Does your gifted child get along better with adults than kids own age?

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Registered: 05-18-2005
Does your gifted child get along better with adults than kids own age?
11
Tue, 07-24-2012 - 12:49pm

If so, do you consider this a problem?  Ignore, or try to work on it, and if so, how?  Not so noticeable during the school year, because his whole class is gifted kids.  It's more noticeable at camp; his counselors are not sure what to make of him.

Gwen

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Registered: 05-18-2005

Amen, sister!  My BFF and I have talked sci-fi and traded books since childhood.  On a side note, I am amused by M. behaving like a perfect little Tiger Cub last night, despite my "let kids be kids," limited scheduling parent philosophy.  After doing an ELA worksheet in his summer bridge workbook, he popped in his Suzuki violin disc and curled up to read a chess book while listening to his upcoming pieces.  Then he retired to bed to finish the last few chapters of a novel written for kids several years older.  I swear it's all coming from his own initiative!

Gwen

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Registered: 04-09-2006
It's great to have geek friends!
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Registered: 05-18-2005
M's best buddies are the class math prodigy and a few other born nerds like himself, even if their particular fortes are different. He butts heads the most with the kids whose Tiger Parents pushed and prepped them into G&T irrespective of their interests and inclinations. Camp is harder, because he has a harder time understanding where the typical kids are coming from. They are doing ChessNuts in camp this year, which is turning into his favorite activity and a place he can happily get his geek on.

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Registered: 04-09-2006
Jumping in late to agree that it isn't the difference in ability that makes kids relate better to older kids (and after a certain age, younger) than their own age group....I've almost never met a preteen kid who didn't. That said, I have noticed that high ability kids do tend to form friendships with high ability age peers, even though (as another poster noted) they are not "mirrors" of one another.

Deborah
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Registered: 12-06-2010

This was initially an issue with  ODD, who is thirteen. Odyssey of the Mind, lacrosse and European honors orchestra did wonders for her. She needs a good deal of time to trust others enough to form friendships, and these activities were great in helping her to find kindred souls and understand kids who were different from her.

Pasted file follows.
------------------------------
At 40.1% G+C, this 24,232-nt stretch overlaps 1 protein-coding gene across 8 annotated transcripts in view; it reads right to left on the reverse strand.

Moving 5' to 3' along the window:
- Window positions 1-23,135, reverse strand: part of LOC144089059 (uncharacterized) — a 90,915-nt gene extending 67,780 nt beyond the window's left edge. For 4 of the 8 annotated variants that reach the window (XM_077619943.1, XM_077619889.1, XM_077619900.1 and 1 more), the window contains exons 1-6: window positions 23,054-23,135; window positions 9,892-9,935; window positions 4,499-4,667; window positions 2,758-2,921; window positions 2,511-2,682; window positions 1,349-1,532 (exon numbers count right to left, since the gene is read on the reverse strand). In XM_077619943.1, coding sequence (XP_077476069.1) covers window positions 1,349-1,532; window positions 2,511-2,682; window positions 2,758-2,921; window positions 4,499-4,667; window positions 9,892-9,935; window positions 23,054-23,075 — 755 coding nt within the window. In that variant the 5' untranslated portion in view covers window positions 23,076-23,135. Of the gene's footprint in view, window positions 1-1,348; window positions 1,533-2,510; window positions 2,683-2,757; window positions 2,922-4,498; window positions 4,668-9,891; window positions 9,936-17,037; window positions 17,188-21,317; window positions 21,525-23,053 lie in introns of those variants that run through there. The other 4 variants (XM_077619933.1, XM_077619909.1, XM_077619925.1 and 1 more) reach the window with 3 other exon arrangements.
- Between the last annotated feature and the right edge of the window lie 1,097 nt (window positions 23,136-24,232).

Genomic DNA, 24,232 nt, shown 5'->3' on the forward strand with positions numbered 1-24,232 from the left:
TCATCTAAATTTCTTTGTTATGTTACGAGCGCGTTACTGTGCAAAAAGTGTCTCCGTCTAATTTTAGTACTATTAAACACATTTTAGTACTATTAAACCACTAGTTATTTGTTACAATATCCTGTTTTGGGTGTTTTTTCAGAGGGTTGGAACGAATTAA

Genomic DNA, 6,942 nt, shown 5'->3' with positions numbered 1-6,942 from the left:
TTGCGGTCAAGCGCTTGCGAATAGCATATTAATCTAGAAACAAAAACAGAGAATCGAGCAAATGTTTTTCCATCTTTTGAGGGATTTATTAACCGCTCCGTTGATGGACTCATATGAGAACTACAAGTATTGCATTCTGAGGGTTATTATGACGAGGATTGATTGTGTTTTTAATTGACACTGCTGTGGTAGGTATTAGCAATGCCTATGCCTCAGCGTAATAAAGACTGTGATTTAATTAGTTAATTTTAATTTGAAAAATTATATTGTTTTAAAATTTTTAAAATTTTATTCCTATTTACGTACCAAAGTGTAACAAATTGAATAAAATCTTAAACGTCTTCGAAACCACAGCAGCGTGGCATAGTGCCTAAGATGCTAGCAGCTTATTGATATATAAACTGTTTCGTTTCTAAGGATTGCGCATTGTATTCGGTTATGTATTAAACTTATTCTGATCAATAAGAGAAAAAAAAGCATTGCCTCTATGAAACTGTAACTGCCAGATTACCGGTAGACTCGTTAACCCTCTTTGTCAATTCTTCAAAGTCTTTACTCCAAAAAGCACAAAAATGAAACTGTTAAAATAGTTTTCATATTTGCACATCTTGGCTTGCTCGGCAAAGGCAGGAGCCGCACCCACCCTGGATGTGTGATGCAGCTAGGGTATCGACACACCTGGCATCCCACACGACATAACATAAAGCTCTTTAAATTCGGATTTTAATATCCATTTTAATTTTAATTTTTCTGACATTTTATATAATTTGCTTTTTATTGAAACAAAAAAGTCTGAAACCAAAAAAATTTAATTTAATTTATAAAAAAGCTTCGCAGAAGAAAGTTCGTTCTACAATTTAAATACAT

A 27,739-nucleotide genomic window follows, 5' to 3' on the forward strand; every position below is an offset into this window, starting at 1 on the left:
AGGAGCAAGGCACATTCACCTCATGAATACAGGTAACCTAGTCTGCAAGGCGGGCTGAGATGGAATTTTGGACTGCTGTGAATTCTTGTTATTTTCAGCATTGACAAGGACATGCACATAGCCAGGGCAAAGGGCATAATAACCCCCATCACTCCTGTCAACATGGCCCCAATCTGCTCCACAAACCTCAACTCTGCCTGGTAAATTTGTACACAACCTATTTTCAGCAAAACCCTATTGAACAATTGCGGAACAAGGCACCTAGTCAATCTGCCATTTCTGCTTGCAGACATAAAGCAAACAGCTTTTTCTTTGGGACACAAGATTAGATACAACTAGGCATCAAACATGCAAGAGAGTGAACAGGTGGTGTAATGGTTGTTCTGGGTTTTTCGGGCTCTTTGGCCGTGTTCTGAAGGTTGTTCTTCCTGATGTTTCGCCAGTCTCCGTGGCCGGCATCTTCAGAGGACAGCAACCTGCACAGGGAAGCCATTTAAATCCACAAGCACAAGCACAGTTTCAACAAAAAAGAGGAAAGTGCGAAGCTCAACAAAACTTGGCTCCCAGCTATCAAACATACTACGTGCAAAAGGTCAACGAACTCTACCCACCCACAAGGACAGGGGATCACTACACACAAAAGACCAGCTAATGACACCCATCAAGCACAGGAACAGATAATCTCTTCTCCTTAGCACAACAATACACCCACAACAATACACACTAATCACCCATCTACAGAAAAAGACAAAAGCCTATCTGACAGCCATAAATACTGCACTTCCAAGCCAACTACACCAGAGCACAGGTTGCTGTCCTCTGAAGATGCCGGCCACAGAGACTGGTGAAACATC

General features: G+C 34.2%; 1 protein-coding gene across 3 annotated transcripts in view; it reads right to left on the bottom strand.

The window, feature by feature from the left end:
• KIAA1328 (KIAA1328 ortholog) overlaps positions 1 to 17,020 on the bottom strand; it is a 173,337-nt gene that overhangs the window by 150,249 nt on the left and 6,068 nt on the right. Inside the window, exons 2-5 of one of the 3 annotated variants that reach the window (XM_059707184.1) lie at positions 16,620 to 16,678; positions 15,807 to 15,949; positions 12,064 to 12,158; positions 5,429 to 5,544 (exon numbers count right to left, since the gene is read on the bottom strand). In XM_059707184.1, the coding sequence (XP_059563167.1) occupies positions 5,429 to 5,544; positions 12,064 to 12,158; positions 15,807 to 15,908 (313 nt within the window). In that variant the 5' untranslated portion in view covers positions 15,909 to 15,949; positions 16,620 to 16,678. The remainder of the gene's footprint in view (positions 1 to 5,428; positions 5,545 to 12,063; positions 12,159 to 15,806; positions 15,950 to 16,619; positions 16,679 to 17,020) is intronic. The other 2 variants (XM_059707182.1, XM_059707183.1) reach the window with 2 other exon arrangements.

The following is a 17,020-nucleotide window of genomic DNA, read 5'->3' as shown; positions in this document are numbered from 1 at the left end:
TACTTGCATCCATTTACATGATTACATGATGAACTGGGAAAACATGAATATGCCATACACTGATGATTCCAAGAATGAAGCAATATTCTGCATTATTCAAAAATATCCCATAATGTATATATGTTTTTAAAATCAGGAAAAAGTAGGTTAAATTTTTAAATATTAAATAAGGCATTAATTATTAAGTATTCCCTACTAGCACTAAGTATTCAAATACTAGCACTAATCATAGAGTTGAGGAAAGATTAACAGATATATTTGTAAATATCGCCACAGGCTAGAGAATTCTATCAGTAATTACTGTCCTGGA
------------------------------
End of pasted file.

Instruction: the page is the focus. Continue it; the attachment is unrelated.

My younger DD, ten, is quick to make friends her own age. Most, but not all of her friends would probably qualify as gifted. There are no gifted programs in place in our community, so there is no labeling. Most of her friends are "different" in their own unique way, either due to family or lifestyle circumstances or their own gifts and talents. One of her closest friends is a competitive gymnast who practices for hours every day; another is a trilingual staight-A student; others have well-developed special interests and talents that are hard to sum up in a sentence but which make for all-around extraordinary kids. DD has found common ground with each of her friends and knows what to expect when she plays with them. I find that this kind of experience is very important, as DD can't expect to find a mirror soul in each friend. In fact, I'm pretty sure that it would be terrible if she did!

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Registered: 05-18-2005
Our ds6 is a hyperverbal one, too. Adults are either driven bats by him or find him incredibly funny and entertaining. He doesn't have Asperger's, but my brother does, so I know what you're talking about.

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Registered: 06-14-1999

My 6 year old, loves playing with kids his age, but they get exasperated with him.  Adults put up with his idiosycrasies more, and are more appreciative and amused by his constant chatter.  He also has an Asperger's dx, though, and that is common for kids on the spectrum.

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Registered: 01-04-2002

My 14-year-old son currently has no friends his age and never did except for one that was in cub scouts with him.  His doctor and an educational psychologist told us that older friends were okay because they were closer to his mental age.  Most of his friends were several years older and in the same musical theater group.   They enjoyed the same books and video games and television shows.  They invited him to their birthday parties and sleep overs.  Those friends are now 18 or almost 18.  Most of them quit the musical theater group as they got older.  My son had to take a break from it also when he started wearing a more painful brace for more hours each day.  The brace really limits what he can do especially in the summer.   He now has a lot of online "friends" that are college age and he enjoys talking to them.